About 1 in 3 Army dining facilities will close or shrink over the next three years based on the findings of an ongoing Army study into DFAC use.

Planners hope to turn the remaining facilities into "the soldier's preferred dining choice," according to the order outlining closure plans — improving selection and reducing costs while establishing more grab-and-go options like food trucks and kiosks "outside of the traditional DFAC footprint."

The order calls for 14 of the Army's approximately 180 worldwide facilities to close and 45 others to lose floor space. It requires installations to conduct multiple surveys designed to find mobile food service points, as well as report a variety of DFAC statistics to help determine which facilities are being underutilized or could see dwindling numbers in the face of manpower cuts.

Soldiers and others aren't using the DFACs because they "have not been updated or modernized to account for changing soldier demographics, satisfy soldier desire for selection/taste or nutritional requirements ... or meet commander mission requirements," the order states. Fewer customers have led the facilities to become "the major installation logistics cost driver."

DFACs that remain will develop "enterprise menus and recipes" geared toward both taste and nutrition, the order states. No specifics were provided, and Army public affairs officials declined to make subject-matter experts available while the numbers are being crunched.

That process could take up to six months, an Army spokesman said. A "synchronization matrix" that accompanied the order states that DFAC closures could take up to three years and floor-space reductions could take two years. Expanded kiosks and grab-and-go offerings could take up to five years to implement.

Sgt. Monica Banks, 529th Regimental Support Company food service specialist, 3d Infantry Regiment (The Old Guard), hands Staff Sgt. Ken Jurish, military working dog handler, 289th Military Police Company, 3d Infantry Regiment (The Old Guard), a plate of food, April 1, at the Joint Base Myer-Henderson Hall, Va. dining facility. Until April 1, The DFAC was ran and operated by civilian employees. (U.S. Army photo by Sgt. Luisito Brooks)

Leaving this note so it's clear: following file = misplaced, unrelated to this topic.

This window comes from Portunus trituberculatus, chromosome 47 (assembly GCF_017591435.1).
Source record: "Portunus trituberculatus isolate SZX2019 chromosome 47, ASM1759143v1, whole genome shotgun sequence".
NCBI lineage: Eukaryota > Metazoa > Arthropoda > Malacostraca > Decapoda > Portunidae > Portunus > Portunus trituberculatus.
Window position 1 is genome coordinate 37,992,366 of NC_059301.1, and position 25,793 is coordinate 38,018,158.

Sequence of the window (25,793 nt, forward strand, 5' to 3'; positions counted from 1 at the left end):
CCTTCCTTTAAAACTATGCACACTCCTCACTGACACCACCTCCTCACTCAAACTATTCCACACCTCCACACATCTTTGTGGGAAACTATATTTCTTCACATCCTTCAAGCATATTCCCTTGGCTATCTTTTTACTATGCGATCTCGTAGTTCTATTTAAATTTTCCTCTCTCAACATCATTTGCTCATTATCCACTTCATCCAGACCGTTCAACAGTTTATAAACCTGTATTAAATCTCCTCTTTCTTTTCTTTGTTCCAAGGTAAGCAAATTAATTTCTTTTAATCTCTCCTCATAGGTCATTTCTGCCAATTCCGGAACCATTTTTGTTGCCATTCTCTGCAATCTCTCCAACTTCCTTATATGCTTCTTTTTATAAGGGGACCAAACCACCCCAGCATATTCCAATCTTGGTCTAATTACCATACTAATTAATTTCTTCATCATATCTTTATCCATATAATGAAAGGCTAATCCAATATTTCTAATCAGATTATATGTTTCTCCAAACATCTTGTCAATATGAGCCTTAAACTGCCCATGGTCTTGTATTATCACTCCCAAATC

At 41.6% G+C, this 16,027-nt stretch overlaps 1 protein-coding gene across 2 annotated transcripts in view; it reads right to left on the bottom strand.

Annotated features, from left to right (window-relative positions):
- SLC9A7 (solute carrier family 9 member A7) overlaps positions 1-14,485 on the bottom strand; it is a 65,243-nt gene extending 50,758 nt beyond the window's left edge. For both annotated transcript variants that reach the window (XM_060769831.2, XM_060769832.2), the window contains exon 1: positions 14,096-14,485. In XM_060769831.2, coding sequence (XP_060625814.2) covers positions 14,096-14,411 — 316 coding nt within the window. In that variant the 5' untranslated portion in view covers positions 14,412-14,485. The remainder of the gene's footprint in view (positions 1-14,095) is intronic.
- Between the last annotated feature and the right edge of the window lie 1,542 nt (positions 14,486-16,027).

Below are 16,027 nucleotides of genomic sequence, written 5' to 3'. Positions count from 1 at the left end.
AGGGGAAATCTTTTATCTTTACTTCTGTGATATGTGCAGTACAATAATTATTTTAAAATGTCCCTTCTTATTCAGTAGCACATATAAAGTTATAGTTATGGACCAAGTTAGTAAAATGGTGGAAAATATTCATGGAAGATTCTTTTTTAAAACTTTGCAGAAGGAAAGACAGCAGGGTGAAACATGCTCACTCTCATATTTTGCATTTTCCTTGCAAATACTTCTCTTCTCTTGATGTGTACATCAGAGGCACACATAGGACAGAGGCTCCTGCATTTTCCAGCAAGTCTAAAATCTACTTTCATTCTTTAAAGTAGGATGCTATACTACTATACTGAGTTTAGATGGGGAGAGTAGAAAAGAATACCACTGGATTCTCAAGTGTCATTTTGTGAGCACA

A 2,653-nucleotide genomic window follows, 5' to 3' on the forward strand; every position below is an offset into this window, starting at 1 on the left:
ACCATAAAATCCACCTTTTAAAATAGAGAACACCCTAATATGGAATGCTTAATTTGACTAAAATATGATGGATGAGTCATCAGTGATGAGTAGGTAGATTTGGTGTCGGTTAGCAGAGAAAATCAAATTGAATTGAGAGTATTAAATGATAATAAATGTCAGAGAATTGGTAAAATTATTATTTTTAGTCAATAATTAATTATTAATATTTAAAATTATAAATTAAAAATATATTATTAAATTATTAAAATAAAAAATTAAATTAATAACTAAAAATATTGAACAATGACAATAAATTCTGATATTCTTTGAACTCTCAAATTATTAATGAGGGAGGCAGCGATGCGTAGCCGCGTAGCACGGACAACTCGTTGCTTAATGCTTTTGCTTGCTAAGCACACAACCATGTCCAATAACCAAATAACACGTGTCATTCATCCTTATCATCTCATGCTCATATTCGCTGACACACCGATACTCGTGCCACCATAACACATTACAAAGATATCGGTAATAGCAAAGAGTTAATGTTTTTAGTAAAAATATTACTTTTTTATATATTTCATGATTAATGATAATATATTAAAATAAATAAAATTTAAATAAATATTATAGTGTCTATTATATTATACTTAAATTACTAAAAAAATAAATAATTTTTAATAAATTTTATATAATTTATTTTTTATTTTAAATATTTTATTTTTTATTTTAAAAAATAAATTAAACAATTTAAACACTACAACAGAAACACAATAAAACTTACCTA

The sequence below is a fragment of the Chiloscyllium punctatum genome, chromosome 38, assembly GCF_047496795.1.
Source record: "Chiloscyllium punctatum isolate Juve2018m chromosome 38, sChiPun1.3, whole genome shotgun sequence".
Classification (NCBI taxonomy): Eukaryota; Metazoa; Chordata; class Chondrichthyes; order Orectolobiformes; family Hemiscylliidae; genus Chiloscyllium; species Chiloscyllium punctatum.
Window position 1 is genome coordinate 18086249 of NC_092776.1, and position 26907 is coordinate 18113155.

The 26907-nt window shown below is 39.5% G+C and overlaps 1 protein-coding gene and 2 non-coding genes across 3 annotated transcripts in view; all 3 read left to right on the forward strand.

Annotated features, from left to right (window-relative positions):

Sgt. Monica Banks, 529th Regimental Support Company food service specialist, 3d Infantry Regiment (The Old Guard), hands Staff Sgt. Ken Jurish, military working dog handler, 289th Military Police Company, 3d Infantry Regiment (The Old Guard), a plate of food, April 1, at the Joint Base Myer-Henderson Hall, Va. dining facility. Until April 1, The DFAC was ran and operated by civilian employees. (U.S. Army photo by Sgt. Luisito Brooks)

A food service specialist hands a soldier a plate of at Joint Base Myer-Henderson Hall, Virginia. A new order establishing rules for possible closure and downsizing of Army facilities includes guidelines how long food service specialists can spend away from their duties in dining facilities before and after deployments.

Photo Credit: Sgt. Luisito Brooks/Army published a piece

  • Facilities operating at less than 65 percent of capacity based on diners receiving subsistence-in-kind (instead of a Basic Allowance for Subsistence) "are considered for closure, consolidation and reduction of space," the order states, although installations are asked to report figures for all diners, not just SIK diners.
  • Facilities within a half-mile of one another "with sufficient excess capacity" could be targets for consolidation.
  • Facilities with a "limited number" of SIK diners also could be targets if the Army determines it would be cheaper to switch those soldiers to full BAS benefits than to keep the facility open. The order offers some exceptions to this policy, mostly to cover DFACs at schools or other training locations.

Installations outside of Army Training and Doctrine Command must provide justification for all staff sergeants and below who aren't receiving subsistence-in-kind, the order states. Closures will coincide with the end of existing DFAC contracts.

The order also addresses food service specialists (military occupational specialty 92G), requiring commanders to ensure such soldiers are working in their MOS and to ensure that if they are preparing for deployment, they won't step away from DFAC duty more than 120 days before going. They're also required to be back at the DFAC less than 60 days after they return.